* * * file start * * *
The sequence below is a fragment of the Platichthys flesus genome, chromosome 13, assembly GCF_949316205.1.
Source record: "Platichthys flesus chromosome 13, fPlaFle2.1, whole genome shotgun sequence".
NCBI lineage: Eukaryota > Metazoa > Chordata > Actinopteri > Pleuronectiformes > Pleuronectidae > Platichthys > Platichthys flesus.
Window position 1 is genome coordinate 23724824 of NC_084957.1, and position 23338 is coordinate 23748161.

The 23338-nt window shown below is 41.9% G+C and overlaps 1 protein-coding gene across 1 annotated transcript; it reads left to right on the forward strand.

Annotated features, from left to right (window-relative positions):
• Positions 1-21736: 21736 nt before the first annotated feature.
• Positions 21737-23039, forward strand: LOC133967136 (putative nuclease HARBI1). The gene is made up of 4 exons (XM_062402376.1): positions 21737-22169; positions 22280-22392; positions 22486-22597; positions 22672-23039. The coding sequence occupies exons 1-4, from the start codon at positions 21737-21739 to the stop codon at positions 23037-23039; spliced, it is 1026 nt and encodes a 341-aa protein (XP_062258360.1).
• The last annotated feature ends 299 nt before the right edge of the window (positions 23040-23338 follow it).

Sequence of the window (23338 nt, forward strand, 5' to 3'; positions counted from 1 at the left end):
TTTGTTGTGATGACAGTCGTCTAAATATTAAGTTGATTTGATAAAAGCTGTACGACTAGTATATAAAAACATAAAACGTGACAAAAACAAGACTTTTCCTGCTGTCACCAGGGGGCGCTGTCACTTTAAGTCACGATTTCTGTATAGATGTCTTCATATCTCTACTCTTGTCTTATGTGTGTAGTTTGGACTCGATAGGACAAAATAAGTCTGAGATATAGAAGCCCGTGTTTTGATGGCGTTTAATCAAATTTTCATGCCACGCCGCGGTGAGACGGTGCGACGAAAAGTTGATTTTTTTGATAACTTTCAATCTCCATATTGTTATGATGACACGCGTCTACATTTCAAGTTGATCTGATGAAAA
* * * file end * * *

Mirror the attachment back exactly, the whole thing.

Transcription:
The sequence below is a fragment of the Platichthys flesus genome, chromosome 13, assembly GCF_949316205.1.
Source record: "Platichthys flesus chromosome 13, fPlaFle2.1, whole genome shotgun sequence".
NCBI lineage: Eukaryota > Metazoa > Chordata > Actinopteri > Pleuronectiformes > Pleuronectidae > Platichthys > Platichthys flesus.
Window position 1 is genome coordinate 23724824 of NC_084957.1, and position 23338 is coordinate 23748161.

The 23338-nt window shown below is 41.9% G+C and overlaps 1 protein-coding gene across 1 annotated transcript; it reads left to right on the forward strand.

Annotated features, from left to right (window-relative positions):
• Positions 1-21736: 21736 nt before the first annotated feature.
• Positions 21737-23039, forward strand: LOC133967136 (putative nuclease HARBI1). The gene is made up of 4 exons (XM_062402376.1): positions 21737-22169; positions 22280-22392; positions 22486-22597; positions 22672-23039. The coding sequence occupies exons 1-4, from the start codon at positions 21737-21739 to the stop codon at positions 23037-23039; spliced, it is 1026 nt and encodes a 341-aa protein (XP_062258360.1).
• The last annotated feature ends 299 nt before the right edge of the window (positions 23040-23338 follow it).

Sequence of the window (23338 nt, forward strand, 5' to 3'; positions counted from 1 at the left end):
TTTGTTGTGATGACAGTCGTCTAAATATTAAGTTGATTTGATAAAAGCTGTACGACTAGTATATAAAAACATAAAACGTGACAAAAACAAGACTTTTCCTGCTGTCACCAGGGGGCGCTGTCACTTTAAGTCACGATTTCTGTATAGATGTCTTCATATCTCTACTCTTGTCTTATGTGTGTAGTTTGGACTCGATAGGACAAAATAAGTCTGAGATATAGAAGCCCGTGTTTTGATGGCGTTTAATCAAATTTTCATGCCACGCCGCGGTGAGACGGTGCGACGAAAAGTTGATTTTTTTGATAACTTTCAATCTCCATATTGTTATGATGACACGCGTCTACATTTCAAGTTGATCTGATGAAAA